Strand Games is about history, technology and games. Up until now, our efforts have focused mostly on IF history, but this is the first of a series of blogs revealing new IF technology being developed at Strand.

The architecture is to separate the various parts of the overall problem into components. For example, to separate the GUI from the IF game engine. These components we refer to as the front-end and the back-end.

To connect these two components we've developed a technology called "IFI", the Interactive fiction Interface.

Introducing IFI

The idea of a messaging system separating an IF engine and its user interface is not new, but IFI is different because;

IFI also exposes elements of the world state to the UI for graphic visualisation.

Examples are:

  • Items carried and worn
  • The known map and current location
  • Available movement directions for a compass
  • People you've met

The back-end doesn't exactly say how these should be visualised, but it does have some control over the UI by sending metadata, font recommendations, theme colours, images to display and so on.

IFI Messaging

The crux of the messaging protocol is not the encoding of the messages (actually JSON), but the semantic schema of the content.

The actual interface itself is almost trivial, consisting simply of "send a message" and "receive a message" (plus a handful of control functions).

IFI is about what is in those messages. It's important to understand that the IFI information schema is not tied to any internal engine representation or implementation data structures. For example, to send a list of items carried, the IF engine must construct the IFI items message (a string) and send it.

Actions from the user, whether they be command line parser input or actions derived from typing, clicking, drag-and-drop or making choices are sent over IFI by the UI and are received by the IF engine as IFI input.

IF Engines

So far, the following engines are working with IFI;

  • Magnetic (the Magnetic Scrolls game emulator)
  • Xvan, system by Marnix van den Bos
  • Brahman KL, the Strand IF engine

These are all totally different IF implementations, but they all talk IFI and they can all be productised using the same GUI - Strand's touch-based cross-platform UI.

Let's look at some examples.

Cloak of Darkness

Here is an example IFI items message sent to populate the items sidebar;

[{"icon" :"icons/beer.svg","id":"beer",","name":"beer"},{"icon":"icons/blackcloak.svg","id":"cloak","name" :"black velvet cloak"},{"icon":"icons/note.svg","id":"note","name": "secret note"}]

Which renders like this:

The items message contains the display labels (name) and icon files names (icon). That's all it needs, although it does convey the id of the items. Items have an id which allow an engine to reveal IFI properties of objects.

Here's an IFI map message;

{"backimage":"images/paper.jpg","location":"foyer","places":[{"exits":["foyer","behindbar"],"gx":1,"gy":1,"id":"bar","name":"Bar"},{"exits":["bar"],"gx":1,"gy":2,"id":"behindbar","name":"Behind the Bar"},{"exits":["foyer"],"gx":0,"gy":0,"id":"cloakroom","name":"Cloakroom"},{"exits":["bar","cloakroom"],"gx":1,"gy":0,"id":"foyer","name":"Foyer"}]}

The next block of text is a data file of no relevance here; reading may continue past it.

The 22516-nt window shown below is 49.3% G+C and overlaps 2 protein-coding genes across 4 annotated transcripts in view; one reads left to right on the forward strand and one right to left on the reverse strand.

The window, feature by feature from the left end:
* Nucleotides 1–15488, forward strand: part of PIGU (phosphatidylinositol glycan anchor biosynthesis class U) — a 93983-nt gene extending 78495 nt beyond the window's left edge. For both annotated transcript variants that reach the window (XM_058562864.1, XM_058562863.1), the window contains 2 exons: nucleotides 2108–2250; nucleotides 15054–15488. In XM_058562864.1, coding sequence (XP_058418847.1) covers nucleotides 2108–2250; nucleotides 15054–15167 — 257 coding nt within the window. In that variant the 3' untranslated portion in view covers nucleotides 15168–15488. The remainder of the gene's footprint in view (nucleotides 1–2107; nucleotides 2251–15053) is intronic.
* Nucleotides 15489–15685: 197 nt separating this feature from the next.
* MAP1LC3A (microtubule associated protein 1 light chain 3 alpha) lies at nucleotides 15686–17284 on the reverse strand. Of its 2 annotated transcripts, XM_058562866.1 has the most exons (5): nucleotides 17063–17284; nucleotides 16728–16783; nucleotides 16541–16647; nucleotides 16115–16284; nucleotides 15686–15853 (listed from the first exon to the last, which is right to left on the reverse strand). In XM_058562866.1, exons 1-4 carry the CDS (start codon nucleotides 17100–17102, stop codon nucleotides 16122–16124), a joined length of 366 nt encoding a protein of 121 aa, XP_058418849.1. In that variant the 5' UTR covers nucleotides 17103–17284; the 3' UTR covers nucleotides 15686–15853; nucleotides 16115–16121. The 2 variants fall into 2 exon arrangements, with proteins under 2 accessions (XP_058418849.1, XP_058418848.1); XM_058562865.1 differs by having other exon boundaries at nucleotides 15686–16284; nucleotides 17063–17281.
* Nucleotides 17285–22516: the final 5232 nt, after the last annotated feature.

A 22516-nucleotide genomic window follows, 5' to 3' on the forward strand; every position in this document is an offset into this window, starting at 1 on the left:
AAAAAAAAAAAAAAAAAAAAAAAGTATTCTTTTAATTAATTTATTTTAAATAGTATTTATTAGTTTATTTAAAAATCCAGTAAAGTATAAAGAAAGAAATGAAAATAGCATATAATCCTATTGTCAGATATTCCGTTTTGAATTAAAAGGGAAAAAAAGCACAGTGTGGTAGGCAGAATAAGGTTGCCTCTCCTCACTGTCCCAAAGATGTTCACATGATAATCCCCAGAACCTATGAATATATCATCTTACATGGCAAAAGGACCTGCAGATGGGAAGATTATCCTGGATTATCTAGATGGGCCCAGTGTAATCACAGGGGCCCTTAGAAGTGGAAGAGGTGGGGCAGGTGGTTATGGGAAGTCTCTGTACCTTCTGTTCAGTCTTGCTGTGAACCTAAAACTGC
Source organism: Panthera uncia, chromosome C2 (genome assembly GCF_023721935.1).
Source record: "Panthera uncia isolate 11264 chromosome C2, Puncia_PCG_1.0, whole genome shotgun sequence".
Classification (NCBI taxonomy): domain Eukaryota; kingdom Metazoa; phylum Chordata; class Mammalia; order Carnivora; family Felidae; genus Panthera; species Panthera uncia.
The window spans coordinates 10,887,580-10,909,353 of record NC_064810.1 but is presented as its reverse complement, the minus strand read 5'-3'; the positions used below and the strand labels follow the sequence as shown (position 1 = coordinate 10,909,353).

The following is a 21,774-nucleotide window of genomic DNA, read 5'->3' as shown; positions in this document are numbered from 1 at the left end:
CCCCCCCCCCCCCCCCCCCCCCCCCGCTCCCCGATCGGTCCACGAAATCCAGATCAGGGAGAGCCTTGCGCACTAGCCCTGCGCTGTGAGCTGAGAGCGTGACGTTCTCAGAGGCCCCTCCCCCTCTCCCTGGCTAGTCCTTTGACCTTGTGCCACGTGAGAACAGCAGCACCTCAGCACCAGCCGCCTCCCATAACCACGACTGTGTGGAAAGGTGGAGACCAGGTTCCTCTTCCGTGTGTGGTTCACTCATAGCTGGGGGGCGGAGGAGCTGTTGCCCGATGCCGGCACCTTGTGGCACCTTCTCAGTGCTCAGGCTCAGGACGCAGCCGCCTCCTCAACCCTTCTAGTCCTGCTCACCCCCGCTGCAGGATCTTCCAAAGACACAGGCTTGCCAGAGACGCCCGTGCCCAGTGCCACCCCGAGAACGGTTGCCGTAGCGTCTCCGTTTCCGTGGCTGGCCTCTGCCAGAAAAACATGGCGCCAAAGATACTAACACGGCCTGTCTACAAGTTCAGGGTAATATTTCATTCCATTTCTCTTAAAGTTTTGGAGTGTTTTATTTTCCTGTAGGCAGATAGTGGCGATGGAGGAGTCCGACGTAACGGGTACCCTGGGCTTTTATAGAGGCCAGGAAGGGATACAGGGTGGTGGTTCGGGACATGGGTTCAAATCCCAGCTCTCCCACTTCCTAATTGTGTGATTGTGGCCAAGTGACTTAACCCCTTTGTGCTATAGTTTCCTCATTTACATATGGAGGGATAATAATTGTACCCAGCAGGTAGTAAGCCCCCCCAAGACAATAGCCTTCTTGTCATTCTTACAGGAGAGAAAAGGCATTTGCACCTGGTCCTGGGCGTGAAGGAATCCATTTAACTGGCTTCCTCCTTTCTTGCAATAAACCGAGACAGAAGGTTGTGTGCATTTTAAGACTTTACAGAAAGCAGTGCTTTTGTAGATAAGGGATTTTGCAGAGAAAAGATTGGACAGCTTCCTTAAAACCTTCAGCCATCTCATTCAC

The map is then drawn like this:

Compass directions, pictures, sounds and so on are covered by similar messages. Here's the compass rose with all directions indicated.

The working specification of the IFI protocol is here. The general approach is that new message terms may later be added to the schema, but not taken away. For example, a map sidebar is planned and it would be driven by either a new IFI message or by expanding the existing map terms to allow additional information to be encoded. Any older software seeing new terms will simply ignore them providing backward compatibility.

XVAN IF System

Xvan is an interactive fiction authoring system written by Marnix van den Bos. Xvan supports the IFI protocol and can thus be hosted inside the GUI.

Although Marnix will be covering the details of his Xvan system in his own documentation, we'll take a quick look at Xvan's use of IFI;

These examples are taken from Xvan's Escape demo;

The sidebar is able to reflect the state of items by changing their icons. For example, initially the lamp is on;

[{"id":4526,"name":"the lamp","icon":"icons\\Lamp on.Png"}]

And later, the lamp is off;

[{"id":4526,"name":"the lamp","icon":"icons\\Lamp off.Png"}]

Xvan sends a similar map command to draw its map:

{"backimage":"images\\mapback.Jpg","location":4204,"places":[{" id":4203,"name":"the chest room with the chest","gx":0,"gy":1,"dark":true,"exits ":[4204],"items":[4515]},{"id":4204,"name":"the dial room","gx":1,"gy":1,"exits" :[4206,4208,4205,4203],"items":[4509,4518,4529,4519,4531,4520,4533,4528]},{"id": 4205,"name":"a passageway","gx":0,"gy":2,"dark":true,"exits":[4203,4204],"items" :[]},{"id":4206,"name":"the vault room","gx":2,"gy":0,"exits":[4204],"items":[45 16]},{"id":4208,"name":"the escape room","gx":1,"gy":2,"dark":true,"exits":[4205 ,4209],"items":[4517,4513,4512]}]}


Using IFI, a GUI can be driven from an IF engine by supplying aspects of the game world state. There are many more properties within the IFI schema, including setting up themes and supplying coverpage info and credits.

The Strand IFI development is open source here.

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